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“Crawdaddy Cove” is a great place to fish for crayfish.  Bring a paperclip on a string, and fix some cheese to the open “hook” of the paperclip.  Drop the paperclip in the water, and when a crawfish clamps on to it, hoist the little feller out of the water. We forgot our paper clips, but did find a dead crayfish. By the way, Missouri is a hot-spot for crayfish biodiversity, due to our plethora of magnificent spring-fed rivers.

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“Crawdaddy Cove” is a great area for a family picnic, and you can almost always find frogs, turtles, minnows, green herons and egrets. This is the best place for spying wildlife with kids that we’ve found in Forest Park so far. Remember to bring your hand sanitizer and sun protection. This is a wonderful destination for a picnic dinner in the evening, thus avoiding the “witching hour” at home. On the official map, this place is really called the “Post Dispatch Lake Riffles”, but we think “Crawdaddy Cove” is more romantic.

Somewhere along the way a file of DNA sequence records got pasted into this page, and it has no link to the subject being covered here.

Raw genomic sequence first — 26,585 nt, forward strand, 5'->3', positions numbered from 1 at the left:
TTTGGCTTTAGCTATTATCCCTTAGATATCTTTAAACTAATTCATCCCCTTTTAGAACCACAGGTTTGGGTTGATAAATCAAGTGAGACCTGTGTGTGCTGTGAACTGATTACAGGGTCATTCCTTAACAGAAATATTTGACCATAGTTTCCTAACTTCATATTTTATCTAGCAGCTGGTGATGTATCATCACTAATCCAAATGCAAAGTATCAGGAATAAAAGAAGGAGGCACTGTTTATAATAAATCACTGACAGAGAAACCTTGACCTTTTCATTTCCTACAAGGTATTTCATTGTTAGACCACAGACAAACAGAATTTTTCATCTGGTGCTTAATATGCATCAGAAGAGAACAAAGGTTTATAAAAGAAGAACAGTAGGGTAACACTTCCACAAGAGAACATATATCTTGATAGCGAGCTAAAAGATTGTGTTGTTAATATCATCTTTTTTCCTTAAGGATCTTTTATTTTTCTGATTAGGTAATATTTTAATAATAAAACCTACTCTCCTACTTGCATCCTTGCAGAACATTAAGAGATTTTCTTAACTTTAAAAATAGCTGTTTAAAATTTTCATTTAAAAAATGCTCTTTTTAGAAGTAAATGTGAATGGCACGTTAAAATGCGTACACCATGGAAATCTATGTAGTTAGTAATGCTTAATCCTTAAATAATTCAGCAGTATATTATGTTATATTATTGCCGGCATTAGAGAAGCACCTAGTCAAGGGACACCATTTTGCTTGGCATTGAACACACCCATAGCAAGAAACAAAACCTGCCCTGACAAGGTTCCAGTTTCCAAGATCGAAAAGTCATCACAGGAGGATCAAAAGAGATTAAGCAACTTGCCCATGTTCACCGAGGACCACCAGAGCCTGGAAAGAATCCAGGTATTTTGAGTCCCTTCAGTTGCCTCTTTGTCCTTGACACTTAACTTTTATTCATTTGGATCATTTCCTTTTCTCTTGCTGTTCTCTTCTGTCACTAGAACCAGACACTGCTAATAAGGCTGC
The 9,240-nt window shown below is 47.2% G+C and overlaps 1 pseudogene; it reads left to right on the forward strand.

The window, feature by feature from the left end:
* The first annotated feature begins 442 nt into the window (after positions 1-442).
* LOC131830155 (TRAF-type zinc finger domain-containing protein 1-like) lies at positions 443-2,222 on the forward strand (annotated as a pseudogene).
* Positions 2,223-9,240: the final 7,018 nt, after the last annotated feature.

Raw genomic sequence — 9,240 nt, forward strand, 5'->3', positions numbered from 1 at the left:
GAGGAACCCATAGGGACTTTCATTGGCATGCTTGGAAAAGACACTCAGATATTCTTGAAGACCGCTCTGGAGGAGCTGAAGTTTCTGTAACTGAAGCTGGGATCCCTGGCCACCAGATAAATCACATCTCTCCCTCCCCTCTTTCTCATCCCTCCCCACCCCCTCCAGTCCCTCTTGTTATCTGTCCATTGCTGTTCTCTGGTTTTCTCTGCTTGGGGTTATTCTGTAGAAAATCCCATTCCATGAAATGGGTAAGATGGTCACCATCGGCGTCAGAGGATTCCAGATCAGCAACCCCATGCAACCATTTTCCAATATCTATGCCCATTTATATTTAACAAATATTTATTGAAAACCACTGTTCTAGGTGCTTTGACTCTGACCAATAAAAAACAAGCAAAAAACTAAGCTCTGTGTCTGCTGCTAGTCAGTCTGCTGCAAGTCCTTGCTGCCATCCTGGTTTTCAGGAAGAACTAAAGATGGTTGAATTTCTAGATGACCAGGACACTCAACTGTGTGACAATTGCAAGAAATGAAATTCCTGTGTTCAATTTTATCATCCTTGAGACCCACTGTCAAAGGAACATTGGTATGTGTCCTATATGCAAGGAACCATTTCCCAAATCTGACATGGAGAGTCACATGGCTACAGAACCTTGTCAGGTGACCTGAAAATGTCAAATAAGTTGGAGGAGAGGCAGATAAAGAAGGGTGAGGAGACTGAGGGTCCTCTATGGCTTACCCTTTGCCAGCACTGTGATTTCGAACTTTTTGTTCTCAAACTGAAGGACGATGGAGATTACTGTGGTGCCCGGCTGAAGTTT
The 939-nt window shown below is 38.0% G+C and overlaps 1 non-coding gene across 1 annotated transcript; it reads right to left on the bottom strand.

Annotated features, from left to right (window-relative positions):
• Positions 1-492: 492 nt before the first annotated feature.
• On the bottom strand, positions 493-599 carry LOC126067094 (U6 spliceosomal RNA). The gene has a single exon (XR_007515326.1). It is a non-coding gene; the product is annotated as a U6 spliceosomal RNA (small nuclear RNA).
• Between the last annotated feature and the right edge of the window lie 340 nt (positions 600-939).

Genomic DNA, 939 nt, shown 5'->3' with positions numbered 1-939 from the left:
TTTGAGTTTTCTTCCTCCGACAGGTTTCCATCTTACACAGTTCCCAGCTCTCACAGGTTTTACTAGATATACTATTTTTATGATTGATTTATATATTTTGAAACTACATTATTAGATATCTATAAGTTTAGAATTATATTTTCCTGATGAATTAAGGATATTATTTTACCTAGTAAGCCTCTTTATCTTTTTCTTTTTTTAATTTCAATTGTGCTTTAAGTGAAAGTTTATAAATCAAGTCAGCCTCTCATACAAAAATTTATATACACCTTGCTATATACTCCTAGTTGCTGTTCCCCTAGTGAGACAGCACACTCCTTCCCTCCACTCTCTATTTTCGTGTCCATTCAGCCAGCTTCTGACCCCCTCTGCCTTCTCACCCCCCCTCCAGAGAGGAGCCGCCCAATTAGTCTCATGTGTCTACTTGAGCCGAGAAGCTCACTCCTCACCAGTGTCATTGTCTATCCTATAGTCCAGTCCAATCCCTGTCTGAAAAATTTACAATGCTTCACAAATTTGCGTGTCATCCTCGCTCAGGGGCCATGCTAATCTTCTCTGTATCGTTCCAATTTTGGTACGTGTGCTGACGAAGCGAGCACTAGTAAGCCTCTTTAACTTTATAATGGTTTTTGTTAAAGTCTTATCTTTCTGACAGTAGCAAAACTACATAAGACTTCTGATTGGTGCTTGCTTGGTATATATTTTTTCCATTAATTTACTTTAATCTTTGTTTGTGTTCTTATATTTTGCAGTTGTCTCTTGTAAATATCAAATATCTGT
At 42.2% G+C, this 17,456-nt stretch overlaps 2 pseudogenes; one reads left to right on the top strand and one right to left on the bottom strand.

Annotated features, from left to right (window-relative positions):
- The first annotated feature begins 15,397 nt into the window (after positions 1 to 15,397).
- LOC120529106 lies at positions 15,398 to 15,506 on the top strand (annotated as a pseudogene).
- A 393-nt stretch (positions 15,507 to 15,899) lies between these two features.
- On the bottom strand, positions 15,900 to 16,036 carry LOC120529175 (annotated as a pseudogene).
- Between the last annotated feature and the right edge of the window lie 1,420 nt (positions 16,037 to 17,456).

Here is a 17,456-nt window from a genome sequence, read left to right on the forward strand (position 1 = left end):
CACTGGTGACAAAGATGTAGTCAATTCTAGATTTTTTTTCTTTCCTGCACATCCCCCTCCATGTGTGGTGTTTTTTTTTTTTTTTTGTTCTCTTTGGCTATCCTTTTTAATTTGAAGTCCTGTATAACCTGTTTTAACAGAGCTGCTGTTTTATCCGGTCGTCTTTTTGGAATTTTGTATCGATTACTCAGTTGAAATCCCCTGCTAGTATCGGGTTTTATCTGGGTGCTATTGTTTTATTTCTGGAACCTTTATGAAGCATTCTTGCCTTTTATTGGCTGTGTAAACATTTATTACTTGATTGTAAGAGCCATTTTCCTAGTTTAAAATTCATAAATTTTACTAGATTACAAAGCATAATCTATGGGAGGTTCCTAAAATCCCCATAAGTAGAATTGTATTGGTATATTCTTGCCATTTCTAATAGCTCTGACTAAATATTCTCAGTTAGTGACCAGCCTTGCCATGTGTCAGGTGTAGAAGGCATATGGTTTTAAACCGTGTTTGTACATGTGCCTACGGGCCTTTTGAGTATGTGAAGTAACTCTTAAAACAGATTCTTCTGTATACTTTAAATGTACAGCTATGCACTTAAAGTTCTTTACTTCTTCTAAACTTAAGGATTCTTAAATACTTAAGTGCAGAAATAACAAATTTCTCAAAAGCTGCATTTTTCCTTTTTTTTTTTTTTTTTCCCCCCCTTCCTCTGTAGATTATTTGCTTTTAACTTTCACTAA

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When you are ready to depart, walk towards the main road, and over the “Bridge of Swallows”, which has lots of swallow nesting under it.  Continue walking past the Dwight Davis Tennis Center, and ultimately back to your car.  This is about a two hour adventure, conducted at a leisurely pace. Many thanks to talented nature guide Angela Wildermuth for scouting and leading this adventure with her Spring series of adventures called “Urban Wild Adventures”, which takes families on nature hunts at parks and playgrounds all over the Saint Louis area.